New Delhi: After a hiccup or two, the Indian Space Research Organisation or ISRO’s “Naughty Boy”, the GSLV rocket, snaked into the blue, carrying the weather satellite INSAT-3DR. The picture-perfect launch came after an initial delay of 40 minutes, which insiders in the ISRO had attributed to “anomalies”.
The first operational launch of the GSLV (Geo-synchronous Satellite Launch Vehicle) is a huge step ahead for India, which had decided to develop the launcher for its satellites to stop having to depend on foreign rockets and providers.
But its success opens new vistas — since the GSLV will be the vehicle to launch the nation’s second moon mission — Chandrayaan-2 — next year. It will also smooth the nation’s path to step into the multi-billion dollar commercial space launcher market.
Though this is GSLV’s first operational launch, the 415-tonne rocket is being tested for the tenth time. But it has had a patchy record, with five of its nine flights resulting in failure.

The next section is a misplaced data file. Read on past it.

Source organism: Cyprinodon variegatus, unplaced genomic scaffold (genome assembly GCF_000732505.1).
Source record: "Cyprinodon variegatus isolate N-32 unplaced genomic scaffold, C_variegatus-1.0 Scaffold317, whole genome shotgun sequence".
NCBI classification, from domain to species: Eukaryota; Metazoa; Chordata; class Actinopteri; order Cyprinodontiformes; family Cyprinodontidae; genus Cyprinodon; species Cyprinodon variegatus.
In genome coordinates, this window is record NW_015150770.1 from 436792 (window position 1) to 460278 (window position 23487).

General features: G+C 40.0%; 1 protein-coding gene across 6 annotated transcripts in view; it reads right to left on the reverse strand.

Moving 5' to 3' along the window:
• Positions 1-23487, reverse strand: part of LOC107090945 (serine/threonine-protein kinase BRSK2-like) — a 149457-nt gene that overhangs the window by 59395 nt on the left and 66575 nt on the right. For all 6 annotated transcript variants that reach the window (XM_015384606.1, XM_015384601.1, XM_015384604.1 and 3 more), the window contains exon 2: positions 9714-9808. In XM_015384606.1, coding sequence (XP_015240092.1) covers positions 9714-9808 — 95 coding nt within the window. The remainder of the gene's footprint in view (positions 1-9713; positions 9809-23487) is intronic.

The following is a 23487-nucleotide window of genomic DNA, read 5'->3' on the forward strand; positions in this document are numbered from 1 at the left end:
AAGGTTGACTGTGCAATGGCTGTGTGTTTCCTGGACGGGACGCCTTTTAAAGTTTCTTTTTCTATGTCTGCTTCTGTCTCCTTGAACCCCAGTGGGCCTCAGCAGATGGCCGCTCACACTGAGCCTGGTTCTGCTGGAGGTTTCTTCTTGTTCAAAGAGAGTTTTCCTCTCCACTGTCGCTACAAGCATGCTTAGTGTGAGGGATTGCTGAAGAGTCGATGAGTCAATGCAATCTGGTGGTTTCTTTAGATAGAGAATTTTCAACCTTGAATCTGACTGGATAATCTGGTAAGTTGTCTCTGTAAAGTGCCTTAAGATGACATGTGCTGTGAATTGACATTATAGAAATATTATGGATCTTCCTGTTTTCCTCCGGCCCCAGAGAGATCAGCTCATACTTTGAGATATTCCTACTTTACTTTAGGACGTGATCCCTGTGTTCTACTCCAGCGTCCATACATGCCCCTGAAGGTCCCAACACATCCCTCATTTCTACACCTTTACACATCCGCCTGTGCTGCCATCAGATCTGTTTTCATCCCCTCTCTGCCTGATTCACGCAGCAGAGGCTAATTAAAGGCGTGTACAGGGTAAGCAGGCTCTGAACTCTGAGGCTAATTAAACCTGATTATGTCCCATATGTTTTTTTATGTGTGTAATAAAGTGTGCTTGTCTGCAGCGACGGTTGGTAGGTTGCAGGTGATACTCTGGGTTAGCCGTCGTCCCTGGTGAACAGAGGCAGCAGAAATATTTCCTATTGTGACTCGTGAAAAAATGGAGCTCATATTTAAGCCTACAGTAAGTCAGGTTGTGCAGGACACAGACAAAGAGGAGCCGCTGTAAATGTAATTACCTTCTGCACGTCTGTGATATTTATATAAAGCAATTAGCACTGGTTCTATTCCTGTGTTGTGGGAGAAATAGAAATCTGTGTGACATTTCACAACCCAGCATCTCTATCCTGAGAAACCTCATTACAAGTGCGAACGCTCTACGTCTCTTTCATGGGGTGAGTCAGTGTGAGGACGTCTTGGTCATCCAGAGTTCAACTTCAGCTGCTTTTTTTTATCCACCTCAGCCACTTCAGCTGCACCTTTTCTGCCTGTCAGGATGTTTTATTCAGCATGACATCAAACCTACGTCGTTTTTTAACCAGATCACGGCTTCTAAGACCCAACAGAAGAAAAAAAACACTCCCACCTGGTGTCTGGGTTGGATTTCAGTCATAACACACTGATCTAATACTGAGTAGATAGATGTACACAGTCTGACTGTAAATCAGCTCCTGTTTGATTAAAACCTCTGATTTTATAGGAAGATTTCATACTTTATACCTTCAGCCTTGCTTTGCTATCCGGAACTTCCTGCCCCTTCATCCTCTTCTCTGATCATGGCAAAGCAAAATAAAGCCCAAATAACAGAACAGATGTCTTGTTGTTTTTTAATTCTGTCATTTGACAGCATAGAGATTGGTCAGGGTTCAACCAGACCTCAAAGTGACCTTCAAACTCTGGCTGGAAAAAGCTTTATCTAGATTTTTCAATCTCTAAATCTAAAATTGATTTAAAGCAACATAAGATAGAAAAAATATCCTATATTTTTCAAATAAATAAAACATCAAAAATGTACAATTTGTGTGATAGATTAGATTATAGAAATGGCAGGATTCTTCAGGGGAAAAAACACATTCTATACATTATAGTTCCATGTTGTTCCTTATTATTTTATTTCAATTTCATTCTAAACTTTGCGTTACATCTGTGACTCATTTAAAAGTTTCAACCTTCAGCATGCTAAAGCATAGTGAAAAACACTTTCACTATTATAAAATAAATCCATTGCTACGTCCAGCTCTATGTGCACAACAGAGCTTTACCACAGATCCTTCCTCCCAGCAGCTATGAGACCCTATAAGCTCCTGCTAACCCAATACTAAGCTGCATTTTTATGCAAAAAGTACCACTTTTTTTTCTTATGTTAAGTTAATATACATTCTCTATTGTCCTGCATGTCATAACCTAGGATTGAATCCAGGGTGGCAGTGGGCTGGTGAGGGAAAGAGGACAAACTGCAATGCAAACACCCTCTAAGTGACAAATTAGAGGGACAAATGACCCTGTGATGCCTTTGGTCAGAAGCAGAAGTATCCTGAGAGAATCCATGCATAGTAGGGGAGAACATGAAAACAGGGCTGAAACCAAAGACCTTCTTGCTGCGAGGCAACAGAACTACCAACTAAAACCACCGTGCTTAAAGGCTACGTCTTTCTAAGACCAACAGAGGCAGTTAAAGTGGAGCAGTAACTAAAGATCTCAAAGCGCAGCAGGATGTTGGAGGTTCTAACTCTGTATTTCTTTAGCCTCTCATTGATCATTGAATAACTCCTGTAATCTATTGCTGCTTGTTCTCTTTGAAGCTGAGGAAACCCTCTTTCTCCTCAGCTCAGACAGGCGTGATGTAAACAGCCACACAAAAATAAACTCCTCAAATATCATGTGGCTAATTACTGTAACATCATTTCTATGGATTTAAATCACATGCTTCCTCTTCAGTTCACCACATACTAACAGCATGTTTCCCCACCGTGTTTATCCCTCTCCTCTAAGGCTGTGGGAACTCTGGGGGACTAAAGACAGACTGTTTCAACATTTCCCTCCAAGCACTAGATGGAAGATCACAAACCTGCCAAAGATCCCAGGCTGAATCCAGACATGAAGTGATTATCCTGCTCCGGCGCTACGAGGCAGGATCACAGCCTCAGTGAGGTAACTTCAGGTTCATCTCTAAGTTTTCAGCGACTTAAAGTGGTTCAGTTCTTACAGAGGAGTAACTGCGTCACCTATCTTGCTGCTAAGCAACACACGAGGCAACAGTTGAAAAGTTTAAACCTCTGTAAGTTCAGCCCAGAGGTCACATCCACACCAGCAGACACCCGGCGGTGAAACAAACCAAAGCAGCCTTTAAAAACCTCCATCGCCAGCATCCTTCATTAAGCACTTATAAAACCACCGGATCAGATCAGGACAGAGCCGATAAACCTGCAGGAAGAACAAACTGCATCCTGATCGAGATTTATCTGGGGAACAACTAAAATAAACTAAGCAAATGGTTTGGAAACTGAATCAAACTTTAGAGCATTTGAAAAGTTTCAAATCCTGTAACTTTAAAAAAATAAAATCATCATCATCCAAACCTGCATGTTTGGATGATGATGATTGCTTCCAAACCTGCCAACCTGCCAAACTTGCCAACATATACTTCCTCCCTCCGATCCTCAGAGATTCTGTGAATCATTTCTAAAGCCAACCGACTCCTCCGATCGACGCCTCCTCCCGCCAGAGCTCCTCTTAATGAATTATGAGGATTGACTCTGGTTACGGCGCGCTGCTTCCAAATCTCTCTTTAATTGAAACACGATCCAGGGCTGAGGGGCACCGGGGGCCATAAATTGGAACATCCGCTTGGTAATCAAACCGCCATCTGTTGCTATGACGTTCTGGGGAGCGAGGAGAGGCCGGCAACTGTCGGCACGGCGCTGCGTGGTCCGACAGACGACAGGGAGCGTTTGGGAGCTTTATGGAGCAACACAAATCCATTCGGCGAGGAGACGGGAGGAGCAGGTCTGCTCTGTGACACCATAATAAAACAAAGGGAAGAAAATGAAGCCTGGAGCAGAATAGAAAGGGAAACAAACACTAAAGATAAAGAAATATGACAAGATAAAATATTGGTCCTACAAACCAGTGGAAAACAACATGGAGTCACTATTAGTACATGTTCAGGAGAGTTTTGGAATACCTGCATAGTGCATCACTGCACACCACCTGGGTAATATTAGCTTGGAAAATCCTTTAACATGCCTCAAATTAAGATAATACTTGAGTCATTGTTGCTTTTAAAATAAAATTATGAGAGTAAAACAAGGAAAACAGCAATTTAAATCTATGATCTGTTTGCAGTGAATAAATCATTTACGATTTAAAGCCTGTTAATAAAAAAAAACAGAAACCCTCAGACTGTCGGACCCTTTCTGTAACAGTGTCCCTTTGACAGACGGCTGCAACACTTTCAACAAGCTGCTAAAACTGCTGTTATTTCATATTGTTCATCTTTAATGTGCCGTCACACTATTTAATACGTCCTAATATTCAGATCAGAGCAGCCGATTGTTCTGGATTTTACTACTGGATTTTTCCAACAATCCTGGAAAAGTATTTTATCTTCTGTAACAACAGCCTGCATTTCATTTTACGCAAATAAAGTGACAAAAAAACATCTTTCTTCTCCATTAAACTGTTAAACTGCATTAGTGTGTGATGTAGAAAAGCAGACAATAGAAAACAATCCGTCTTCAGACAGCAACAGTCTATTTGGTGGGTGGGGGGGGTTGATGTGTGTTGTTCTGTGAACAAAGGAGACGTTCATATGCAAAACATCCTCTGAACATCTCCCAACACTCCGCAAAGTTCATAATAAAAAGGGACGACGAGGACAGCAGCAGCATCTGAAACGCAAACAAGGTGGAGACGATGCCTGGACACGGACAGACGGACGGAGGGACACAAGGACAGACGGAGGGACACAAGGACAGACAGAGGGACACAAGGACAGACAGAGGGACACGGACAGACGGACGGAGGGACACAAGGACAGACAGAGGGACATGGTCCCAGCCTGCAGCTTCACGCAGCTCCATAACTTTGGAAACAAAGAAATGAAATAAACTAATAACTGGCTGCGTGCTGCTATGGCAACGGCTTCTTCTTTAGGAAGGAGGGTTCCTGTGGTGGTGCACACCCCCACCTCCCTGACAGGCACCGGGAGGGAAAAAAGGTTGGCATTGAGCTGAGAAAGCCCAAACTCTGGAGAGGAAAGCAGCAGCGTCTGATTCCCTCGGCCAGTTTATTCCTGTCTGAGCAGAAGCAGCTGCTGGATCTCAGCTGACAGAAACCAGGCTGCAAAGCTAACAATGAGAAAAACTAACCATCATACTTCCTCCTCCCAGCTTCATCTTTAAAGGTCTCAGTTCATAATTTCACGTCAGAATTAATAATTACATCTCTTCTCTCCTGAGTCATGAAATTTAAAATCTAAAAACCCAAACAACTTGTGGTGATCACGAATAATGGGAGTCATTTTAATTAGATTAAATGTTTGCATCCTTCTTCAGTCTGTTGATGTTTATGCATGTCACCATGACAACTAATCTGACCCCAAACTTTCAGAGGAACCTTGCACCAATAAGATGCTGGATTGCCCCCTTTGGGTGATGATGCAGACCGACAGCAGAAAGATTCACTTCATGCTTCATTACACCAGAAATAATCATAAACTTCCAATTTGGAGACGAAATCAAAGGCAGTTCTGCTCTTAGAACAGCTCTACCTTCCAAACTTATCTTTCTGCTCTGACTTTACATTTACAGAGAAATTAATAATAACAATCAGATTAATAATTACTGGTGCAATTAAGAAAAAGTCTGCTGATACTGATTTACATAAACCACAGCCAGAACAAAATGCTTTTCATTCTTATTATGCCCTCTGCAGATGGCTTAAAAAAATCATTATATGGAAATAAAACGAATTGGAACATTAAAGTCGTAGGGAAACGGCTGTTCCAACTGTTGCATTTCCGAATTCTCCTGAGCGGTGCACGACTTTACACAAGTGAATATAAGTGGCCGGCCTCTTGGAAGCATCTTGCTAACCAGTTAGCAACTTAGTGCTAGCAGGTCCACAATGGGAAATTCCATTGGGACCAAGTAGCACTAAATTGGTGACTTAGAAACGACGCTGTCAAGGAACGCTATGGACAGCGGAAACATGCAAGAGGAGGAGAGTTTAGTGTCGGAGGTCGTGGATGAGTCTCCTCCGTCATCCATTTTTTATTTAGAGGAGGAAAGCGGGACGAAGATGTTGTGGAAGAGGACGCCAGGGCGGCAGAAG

ISRO had attributed today’s delay in launch to an ‘anomaly’ — sources said “issues” had crept in over the filling of propellants for the cryogenic engine that took nearly two decades to develop.
Cryogenic engines are special rocket engines that use liquid oxygen and liquid hydrogen as fuel. The extremely cold temperatures of these liquids make them tricky to operate.
It took ISRO 20 years to master the cryogenic technology after Russia reneged on a deal to transfer it in the early 1990s at the behest of the US. The GSLV rocket is almost 49 meters high — as much as a 17-floor building. It weighs 415 tons — as much as the combined weight of 80 full grown elephants.
Rocket launches are still a very risky business, which became evident when the Falcon- 9rocket by Space-X exploded on a launch pad in USA on September 1. Space-X is a private company owned by billionaire Ellon Musk, which is now experimenting with cheaper space launches.
The GSLV will be carrying the 2211-kg INSAT 3DR, which will eventually be placed in an orbit 36,000 km above Earth. What makes the satellite special is its imaging capabilities for night-time pictures. It also carries a special search and rescue transponder, which will help in satellite-aided rescue
Together, they represent an expenditure of Rs. 400 crore.